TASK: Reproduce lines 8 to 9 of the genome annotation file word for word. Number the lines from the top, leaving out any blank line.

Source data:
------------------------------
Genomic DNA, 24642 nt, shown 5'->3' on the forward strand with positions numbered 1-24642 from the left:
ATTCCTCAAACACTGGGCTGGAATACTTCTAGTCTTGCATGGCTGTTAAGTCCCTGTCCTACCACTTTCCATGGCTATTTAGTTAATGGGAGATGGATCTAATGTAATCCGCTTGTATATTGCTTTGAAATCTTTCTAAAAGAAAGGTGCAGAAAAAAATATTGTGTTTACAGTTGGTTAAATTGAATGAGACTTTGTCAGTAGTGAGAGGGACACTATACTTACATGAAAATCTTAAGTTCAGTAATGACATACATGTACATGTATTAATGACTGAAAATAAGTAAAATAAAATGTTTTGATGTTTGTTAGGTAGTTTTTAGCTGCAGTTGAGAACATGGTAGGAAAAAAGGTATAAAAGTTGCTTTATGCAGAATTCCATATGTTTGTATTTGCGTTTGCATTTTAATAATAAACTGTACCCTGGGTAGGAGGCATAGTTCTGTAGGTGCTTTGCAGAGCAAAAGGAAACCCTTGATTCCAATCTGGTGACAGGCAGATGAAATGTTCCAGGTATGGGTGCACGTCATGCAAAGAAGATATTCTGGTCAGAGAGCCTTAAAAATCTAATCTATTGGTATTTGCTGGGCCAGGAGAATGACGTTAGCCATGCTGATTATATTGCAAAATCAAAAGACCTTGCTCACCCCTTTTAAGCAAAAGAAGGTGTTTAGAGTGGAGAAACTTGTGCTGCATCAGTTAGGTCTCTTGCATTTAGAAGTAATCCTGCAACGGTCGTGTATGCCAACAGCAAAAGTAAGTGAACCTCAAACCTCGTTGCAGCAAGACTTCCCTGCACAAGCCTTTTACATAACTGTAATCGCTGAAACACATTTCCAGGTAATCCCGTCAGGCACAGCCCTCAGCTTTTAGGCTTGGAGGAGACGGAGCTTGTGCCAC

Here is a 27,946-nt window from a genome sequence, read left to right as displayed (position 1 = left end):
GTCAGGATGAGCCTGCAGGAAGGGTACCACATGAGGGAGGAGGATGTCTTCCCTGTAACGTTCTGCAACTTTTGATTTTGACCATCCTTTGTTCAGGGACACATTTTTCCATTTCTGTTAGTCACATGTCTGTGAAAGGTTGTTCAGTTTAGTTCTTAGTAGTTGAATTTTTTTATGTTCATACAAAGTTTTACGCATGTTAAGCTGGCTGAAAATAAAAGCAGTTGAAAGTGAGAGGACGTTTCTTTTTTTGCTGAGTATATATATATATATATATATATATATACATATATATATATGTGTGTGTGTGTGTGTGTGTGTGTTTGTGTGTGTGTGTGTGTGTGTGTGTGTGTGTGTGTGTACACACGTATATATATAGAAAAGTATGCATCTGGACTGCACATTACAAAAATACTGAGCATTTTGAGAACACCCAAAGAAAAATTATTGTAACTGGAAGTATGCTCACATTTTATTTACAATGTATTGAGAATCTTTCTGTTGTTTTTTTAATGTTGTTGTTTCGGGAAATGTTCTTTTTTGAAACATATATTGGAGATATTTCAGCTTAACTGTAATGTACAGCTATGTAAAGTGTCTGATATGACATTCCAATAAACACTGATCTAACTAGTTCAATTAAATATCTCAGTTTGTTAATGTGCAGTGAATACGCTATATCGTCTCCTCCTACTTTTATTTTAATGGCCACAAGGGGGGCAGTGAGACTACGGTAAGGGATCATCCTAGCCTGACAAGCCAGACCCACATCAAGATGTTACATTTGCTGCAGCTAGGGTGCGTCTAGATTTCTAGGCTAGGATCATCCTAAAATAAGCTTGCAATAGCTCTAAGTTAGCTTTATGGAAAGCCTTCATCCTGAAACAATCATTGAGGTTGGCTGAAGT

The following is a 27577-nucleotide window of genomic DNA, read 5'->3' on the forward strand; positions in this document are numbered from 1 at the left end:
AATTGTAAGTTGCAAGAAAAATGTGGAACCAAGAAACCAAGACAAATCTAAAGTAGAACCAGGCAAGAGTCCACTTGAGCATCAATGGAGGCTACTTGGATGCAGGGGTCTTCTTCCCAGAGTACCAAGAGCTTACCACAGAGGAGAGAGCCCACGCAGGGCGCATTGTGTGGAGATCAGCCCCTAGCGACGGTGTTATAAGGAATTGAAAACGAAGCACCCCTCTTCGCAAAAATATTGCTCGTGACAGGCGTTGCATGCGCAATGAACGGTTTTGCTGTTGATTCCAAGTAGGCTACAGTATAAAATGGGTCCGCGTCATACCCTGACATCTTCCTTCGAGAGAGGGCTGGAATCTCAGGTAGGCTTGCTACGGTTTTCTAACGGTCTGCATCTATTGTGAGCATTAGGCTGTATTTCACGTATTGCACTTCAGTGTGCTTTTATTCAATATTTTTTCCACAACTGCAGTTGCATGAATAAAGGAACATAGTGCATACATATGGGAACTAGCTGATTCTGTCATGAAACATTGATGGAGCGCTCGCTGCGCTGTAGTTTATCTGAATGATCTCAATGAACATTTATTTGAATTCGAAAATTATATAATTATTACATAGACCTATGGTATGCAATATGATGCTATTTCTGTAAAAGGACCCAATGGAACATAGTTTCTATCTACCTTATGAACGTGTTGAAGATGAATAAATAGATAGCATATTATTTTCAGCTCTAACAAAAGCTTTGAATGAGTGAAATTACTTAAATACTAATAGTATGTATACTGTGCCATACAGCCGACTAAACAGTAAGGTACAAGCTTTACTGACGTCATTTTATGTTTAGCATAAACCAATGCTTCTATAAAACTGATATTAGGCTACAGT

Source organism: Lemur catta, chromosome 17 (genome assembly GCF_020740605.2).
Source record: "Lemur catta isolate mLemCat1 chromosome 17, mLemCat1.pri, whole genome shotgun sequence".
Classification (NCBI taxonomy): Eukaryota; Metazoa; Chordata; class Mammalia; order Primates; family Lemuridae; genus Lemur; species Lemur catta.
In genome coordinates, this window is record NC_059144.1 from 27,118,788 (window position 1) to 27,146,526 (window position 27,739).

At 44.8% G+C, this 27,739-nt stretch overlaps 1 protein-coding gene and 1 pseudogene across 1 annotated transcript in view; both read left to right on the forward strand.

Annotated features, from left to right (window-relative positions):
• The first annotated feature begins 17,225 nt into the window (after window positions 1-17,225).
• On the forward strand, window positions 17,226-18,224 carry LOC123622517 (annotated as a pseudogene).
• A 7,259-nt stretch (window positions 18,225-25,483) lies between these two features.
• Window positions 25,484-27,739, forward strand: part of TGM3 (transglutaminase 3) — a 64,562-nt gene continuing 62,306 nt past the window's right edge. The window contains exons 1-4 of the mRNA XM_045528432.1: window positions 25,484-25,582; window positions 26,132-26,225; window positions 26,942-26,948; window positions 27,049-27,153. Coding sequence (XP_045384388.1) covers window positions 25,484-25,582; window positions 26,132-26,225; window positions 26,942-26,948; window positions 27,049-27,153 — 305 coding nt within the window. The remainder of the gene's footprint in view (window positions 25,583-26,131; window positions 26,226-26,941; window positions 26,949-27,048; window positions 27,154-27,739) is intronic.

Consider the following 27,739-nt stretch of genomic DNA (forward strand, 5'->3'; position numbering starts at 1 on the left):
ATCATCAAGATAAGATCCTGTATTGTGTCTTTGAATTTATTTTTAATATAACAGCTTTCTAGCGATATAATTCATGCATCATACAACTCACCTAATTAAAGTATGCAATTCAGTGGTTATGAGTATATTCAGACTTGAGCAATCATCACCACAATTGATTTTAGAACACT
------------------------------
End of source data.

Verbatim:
Source record: "Lemur catta isolate mLemCat1 chromosome 17, mLemCat1.pri, whole genome shotgun sequence".
Classification (NCBI taxonomy): Eukaryota; Metazoa; Chordata; class Mammalia; order Primates; family Lemuridae; genus Lemur; species Lemur catta.